No but that does seem to be the trend for Corvettes though and you pretty much can't deny it with the numbers being put down by stock Corvettes. I am not sure what your problem with the 457 dyno number by a stock Z06, that was not that uncommon. Do I really bellieve it was really only 9.5% loss? no not really just really good weather condtions that the correction factors did not fully adjust for. Also remember, the old rule of thumb for drivetrain loss (I always used 15% myself for a manual) came from before then new SAE certification process. I am fully aware of what gear ratios can do to dyno rwhp dyno numbers as I have a new G8 that does not have a 1:1 gear to dyno in.
I donít have a problem with the dyno #s, mine put down 440 (corrected and 455 actual). Itís the continuous use of the 505 rated hp in ALL conditions that people derive their drivetrain loss from. So if the air was zero degrees and the engine was now producing 480whp, they would say ďI only have 5% drivetrain lossĒ. Or if the engine happens to have more hp from the factory than average, they wouldnít account for that (how could they unless they measure the engine by itself). Or what if GM underrated all of them. My point is I doubt the real world loss is only 9-13%. Mechanics is mechanics regardless of the engine rating system. 1 ZR1 (or Z06) doesnít have 9% while another has 15%, they use the same drive line.
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Old 02-24-2009, 04:45 AM
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I thought the zr1 uses a different clutch, transmission and differential than the z06... possibly making drivetrain loss greater?
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Old 02-24-2009, 10:39 AM
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ZR1 clutch is twin-disc, probably a little lighter than the Z06, but I can't see it making much difference.

ZR1 trans is a TR6060 same as '08 and '09 Z06s, granted the ratios are a little different but 4th gear is always 1.00 and that's what's used to measure RWHP, so I can't see it making much difference.

ZR1 diff has stronger cases, better bearing support and billet pieces where the Z06 is forged, but ring/pinion is the same as is the ratio at 3.42, so I can't see it making much difference.

I know of a few of cases where Z06s (after being modified) were measured on an engine dyno and then later measured in the car, driveline loss was always in the 15-16% range. This is why I was sceptical about a loss of under 12% for the ZR1 in question.

However if you assume a 99% correction factor then the RWHP becomes more like 557 and the driveline loss at least gets to above 12%. Interestingly if you take the fully corrected RWHP at 534 it ends up with a loss of just over 16%.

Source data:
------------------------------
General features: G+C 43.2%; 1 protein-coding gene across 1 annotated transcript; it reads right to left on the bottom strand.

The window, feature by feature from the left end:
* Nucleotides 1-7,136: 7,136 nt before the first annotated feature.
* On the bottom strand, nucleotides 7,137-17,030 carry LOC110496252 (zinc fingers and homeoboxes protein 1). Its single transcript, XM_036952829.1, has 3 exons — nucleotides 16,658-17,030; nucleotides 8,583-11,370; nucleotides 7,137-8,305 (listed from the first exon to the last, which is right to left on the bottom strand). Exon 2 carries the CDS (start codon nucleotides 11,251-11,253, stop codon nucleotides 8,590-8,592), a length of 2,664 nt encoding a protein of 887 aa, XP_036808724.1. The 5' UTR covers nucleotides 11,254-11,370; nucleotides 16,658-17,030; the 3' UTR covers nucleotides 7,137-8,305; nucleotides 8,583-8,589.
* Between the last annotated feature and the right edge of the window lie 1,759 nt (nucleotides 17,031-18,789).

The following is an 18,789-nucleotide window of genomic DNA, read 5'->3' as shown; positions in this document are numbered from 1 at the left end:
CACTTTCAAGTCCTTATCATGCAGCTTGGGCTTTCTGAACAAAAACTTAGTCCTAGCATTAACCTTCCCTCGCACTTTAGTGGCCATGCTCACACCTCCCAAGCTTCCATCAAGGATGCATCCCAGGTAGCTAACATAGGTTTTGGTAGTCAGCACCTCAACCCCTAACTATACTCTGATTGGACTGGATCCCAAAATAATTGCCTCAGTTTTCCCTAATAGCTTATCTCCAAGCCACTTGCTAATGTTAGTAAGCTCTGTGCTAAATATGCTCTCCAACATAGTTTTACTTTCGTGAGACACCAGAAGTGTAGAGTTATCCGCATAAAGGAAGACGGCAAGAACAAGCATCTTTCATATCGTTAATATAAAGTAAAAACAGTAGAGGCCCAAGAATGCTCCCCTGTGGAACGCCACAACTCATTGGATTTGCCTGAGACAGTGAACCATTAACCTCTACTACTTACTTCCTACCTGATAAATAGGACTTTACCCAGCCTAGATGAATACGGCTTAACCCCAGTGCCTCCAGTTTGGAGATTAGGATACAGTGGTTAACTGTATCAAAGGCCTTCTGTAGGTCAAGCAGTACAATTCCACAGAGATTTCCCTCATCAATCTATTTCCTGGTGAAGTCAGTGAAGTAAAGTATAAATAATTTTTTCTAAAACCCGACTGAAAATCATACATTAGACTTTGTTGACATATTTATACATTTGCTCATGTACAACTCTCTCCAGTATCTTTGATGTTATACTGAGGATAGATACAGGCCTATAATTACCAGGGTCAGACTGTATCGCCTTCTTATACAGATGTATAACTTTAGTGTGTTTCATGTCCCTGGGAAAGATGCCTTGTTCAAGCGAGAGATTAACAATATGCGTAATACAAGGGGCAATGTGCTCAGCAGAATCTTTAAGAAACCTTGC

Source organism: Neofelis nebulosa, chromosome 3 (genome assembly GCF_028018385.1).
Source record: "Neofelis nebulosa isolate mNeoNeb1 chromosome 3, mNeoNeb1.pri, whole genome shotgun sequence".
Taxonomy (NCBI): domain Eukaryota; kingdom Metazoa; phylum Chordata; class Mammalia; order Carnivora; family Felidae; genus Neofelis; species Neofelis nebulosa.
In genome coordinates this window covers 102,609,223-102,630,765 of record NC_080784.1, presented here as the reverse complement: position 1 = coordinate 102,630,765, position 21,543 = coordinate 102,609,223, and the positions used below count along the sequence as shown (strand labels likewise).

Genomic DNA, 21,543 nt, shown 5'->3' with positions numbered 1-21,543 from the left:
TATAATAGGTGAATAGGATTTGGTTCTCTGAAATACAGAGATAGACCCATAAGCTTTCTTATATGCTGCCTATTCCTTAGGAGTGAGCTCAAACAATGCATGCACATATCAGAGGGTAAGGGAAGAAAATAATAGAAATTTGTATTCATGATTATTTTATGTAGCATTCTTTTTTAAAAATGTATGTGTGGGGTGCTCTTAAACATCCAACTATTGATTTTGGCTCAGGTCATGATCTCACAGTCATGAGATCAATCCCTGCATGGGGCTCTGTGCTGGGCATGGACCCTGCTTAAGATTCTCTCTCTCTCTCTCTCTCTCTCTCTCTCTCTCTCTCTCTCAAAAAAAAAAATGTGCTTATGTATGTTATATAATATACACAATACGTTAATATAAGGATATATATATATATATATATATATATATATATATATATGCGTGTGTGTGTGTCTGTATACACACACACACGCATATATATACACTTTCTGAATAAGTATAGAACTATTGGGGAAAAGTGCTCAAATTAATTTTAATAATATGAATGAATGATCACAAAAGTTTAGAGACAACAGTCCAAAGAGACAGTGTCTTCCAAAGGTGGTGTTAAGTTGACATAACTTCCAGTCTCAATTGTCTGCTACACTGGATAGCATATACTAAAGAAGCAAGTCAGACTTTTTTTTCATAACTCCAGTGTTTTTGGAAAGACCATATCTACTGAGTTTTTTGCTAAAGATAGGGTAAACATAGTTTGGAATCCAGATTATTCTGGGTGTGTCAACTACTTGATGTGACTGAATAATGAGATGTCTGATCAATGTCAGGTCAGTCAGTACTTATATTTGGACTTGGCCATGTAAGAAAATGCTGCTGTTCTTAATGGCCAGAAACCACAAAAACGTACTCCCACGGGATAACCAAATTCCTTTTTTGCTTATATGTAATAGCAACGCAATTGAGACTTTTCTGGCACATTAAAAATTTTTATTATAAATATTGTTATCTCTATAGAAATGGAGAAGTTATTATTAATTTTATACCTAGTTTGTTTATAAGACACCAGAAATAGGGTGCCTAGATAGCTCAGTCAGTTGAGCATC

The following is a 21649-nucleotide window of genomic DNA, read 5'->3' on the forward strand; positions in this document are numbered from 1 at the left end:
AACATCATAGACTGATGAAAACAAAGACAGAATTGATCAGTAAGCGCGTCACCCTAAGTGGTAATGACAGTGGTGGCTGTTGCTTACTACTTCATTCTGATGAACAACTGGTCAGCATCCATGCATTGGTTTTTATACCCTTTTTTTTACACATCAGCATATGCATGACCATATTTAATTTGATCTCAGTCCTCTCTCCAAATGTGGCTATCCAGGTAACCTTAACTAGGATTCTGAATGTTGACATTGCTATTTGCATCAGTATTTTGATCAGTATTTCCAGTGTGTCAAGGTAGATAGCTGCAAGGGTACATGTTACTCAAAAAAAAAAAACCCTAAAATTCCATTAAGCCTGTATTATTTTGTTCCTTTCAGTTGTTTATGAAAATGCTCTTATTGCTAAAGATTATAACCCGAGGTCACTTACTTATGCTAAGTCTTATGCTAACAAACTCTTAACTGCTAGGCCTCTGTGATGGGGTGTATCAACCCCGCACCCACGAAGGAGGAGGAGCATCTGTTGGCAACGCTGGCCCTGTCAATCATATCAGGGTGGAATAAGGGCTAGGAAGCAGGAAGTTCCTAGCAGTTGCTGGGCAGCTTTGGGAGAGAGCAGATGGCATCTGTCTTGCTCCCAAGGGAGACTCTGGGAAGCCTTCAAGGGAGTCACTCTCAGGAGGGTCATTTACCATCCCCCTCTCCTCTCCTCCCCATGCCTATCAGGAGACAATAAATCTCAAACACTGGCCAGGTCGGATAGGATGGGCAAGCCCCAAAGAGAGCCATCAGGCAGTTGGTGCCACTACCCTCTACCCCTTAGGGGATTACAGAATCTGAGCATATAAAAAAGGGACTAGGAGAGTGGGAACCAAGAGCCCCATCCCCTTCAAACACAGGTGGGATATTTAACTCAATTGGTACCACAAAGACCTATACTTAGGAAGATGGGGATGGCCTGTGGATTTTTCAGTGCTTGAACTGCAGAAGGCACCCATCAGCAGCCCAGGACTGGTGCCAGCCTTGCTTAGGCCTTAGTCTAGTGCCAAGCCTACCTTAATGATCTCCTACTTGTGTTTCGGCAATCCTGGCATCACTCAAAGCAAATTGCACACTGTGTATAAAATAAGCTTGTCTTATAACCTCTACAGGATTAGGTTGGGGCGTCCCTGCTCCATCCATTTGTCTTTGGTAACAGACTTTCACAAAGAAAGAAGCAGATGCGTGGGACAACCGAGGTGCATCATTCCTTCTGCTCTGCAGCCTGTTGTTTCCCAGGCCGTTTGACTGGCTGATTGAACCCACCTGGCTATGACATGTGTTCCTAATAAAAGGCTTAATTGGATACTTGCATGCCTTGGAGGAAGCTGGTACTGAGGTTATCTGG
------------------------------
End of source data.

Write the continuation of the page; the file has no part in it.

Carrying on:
Cheers, Paul.
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Old 02-24-2009, 11:39 AM
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I happen to think there's an inherent flaw in using a percentage to calculate drivetrain loss.....if you have a 400 hp engine that makes 350 RWHP (50 HP for a 12.5% loss) through a stock driveline, and you then supercharge said engine to make 600 HP, the same 12.5% drivetrain loss would mean you're now using 75 HP to turn the EXACT same drivetrain....

Obviously, an aftermarket clutch, half shafts or some other beefed up parts will change parasitic loss a small amount, but I think it's erroneous to calculate using percentages in a very high horsepower build. Unless the drivetrain is COMPLETELY different, I would think the drivetrain is going to use roughly the same amount of horsepower to turn it no matter how much horsepower the engine in front of it makes.
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Old 02-25-2009, 09:39 AM
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Your "inherent flaw" thought would have a little more merit in all the gears involved weren't helical, but even at that you'd still be mostly wrong. At best you could think the loss would be a fixed amount + a variable, but the amount that's fixed is small enough that just going with a variable is going to be pretty accurate. Point is, going with JUST a fixed amount (like your 50hp example) isn't even close to being right.

Cheers, Paul.
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Old 03-04-2009, 09:10 AM
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nice
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Old 03-04-2009, 10:46 AM
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Originally Posted by JSB LS3 View Post
I happen to think there's an inherent flaw in using a percentage to calculate drivetrain loss.....if you have a 400 hp engine that makes 350 RWHP (50 HP for a 12.5% loss) through a stock driveline, and you then supercharge said engine to make 600 HP, the same 12.5% drivetrain loss would mean you're now using 75 HP to turn the EXACT same drivetrain....

Obviously, an aftermarket clutch, half shafts or some other beefed up parts will change parasitic loss a small amount, but I think it's erroneous to calculate using percentages in a very high horsepower build. Unless the drivetrain is COMPLETELY different, I would think the drivetrain is going to use roughly the same amount of horsepower to turn it no matter how much horsepower the engine in front of it makes.
Rotational inertia is constant. The more you try to create radial acceleration the more force you must apply. Thus the percent loss should stay the same.

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Old 03-04-2009, 11:38 AM
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Nice numbers I'll have to see this car in person sometime.